Jerry takes back control of the set, and continues the eclectic song selection of this set with the first High Time in over a year. A perfect time to break it out…his voice had never been stronger, and this version hit every note perfectly. The bridge is sung as beautifully as I've ever heard it, and all through the song the plaintive and wavering quality in Jerry's singing makes this version stand out as a highlight of the set. No lead break here and no need for one, really. It's all about Jerry's masterful control of the lyrics.
Bobby sings Dylan's Queen Jane Approximately next, which I was always so glad to hear ever since they started playing this after their tour with Bob Dylan in 1987. I found this tune a lot more satisfying in this position than some of Weir's other choices. There are more opportunities here for some creative Jerry noodling behind Bob's singing, and he takes full advantage. I love his harmony singing in this song as well, he sounds perfect in the high harmony here. The first instrumental break is a moving jam by Garcia with some really unique interplay with Brent's piano for a few measures.
To the delight of everyone involved, Jerry keeps things moving full force by pulling Loose Lucy out of his bag of tricks. This is the third time they played this great song since its revival in Landover MD on 3/14/90, and this version is sweet. The singing is really strong. Jerry really belts this out, and his jamming is raunchy and wonderful. Brent's fills are perfect, not distracting in any way but add just the right amount to the mix. Jerry forgets to sing the "Bebop Baby" verse, but the jam in place of it is so fiery and smoking that it's barely missed. This is one of my favorite first set tunes in the Dead's repertoire.
Bob Weir's Cassidy is next, with Brent harmonizing really nicely through the first two verses and bridge. The jam that follows "faring thee well now" never reaches the peak of weirdness that you'll sometimes find in this song, but the result is a tight spacey jam that completely satisfies. Here's a really interesting link I found featuring John Barlow writing about his experiences with Neal Cassady, and the origins of the lyrics of this song. Definitely check it out if you haven't seen this.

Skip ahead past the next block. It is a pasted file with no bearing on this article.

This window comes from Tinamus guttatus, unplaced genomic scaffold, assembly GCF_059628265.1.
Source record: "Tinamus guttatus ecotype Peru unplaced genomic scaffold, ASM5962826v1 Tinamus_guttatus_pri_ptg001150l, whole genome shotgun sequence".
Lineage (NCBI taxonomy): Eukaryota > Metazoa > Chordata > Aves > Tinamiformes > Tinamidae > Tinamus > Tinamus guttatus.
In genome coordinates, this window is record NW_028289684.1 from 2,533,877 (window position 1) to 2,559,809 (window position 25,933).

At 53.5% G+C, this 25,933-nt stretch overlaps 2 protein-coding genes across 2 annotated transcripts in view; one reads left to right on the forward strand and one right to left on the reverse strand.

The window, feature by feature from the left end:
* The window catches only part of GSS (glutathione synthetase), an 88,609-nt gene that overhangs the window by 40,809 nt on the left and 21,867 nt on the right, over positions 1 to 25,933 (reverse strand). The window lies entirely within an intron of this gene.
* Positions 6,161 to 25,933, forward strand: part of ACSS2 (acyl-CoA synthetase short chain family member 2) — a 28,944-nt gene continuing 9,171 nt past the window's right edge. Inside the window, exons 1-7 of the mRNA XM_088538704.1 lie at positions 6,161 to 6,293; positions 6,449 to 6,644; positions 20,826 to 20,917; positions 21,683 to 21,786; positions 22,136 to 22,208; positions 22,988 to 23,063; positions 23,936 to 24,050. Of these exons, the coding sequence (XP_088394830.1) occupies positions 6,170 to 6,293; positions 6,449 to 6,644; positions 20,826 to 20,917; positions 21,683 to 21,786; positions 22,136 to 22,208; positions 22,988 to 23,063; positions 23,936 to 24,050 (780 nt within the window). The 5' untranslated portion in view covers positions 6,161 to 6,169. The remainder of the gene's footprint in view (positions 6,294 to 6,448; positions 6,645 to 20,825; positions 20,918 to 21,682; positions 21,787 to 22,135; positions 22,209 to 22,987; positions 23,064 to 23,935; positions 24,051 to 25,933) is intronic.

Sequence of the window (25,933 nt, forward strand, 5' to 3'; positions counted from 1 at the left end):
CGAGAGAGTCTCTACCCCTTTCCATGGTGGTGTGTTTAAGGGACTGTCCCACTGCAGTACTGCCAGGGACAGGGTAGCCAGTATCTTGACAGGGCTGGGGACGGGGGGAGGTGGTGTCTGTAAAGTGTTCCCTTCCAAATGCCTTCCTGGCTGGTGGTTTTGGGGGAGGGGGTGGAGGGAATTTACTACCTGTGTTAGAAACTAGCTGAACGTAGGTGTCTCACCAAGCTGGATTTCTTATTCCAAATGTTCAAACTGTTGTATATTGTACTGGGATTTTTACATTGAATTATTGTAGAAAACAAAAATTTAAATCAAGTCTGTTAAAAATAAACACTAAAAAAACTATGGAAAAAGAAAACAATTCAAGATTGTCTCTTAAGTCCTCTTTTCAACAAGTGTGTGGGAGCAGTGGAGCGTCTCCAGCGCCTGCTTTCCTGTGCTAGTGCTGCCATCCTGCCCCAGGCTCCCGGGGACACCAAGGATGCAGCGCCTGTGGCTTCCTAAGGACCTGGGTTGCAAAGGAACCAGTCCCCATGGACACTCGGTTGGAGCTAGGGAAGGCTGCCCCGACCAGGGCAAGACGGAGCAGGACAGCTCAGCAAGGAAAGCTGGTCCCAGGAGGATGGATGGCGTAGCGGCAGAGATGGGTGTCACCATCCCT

This set closes with a really above average Deal. Jerry's leads are superb, and Brent plays his organ like his ass is on fire. It sounds like the drummers get really excited during the last jam in this song…someone is slamming really hard on their kit. At the end of the tune, after a fiery jam, everything gets quiet as Jerry nearly whispers the repeated lyrics over and over until exploding into the finale and ending the set.
Jerry opens the second set with Foolish Heart, a song I love wherever it appears in a set. The soundboard I have cuts a couple seconds off the beginning of the tune, and I haven't seen any versions without this cut. This song explodes out of the bridge into a beautiful jam that never loses its cohesiveness, feels forced or floundering. It's a perfect example of what I love about this show. As you'll see from the song selection that follows, the best word you could use to describe this show is "deliberate." There are no wasted notes here. Every jam is tight, and the loose, spacey feel that is so much a part of the Grateful Dead is little evidenced tonight. It makes for a unique experience, and really shows off the sheer musicianship and talents of every player in this band.
Bob's next song is Looks Like Rain, one of my favorites of his. Any song that affords Jerry the opportunity to noodle away behind Bobby's singing is ok in my book (see El Paso for another good example of this) and there's plenty of it here. There are some cool thunder effects provided by the drummers near the end of the song. This version of Looks Like Rain was taken and recorded for the tour compilation released by the Dead, Without a Net.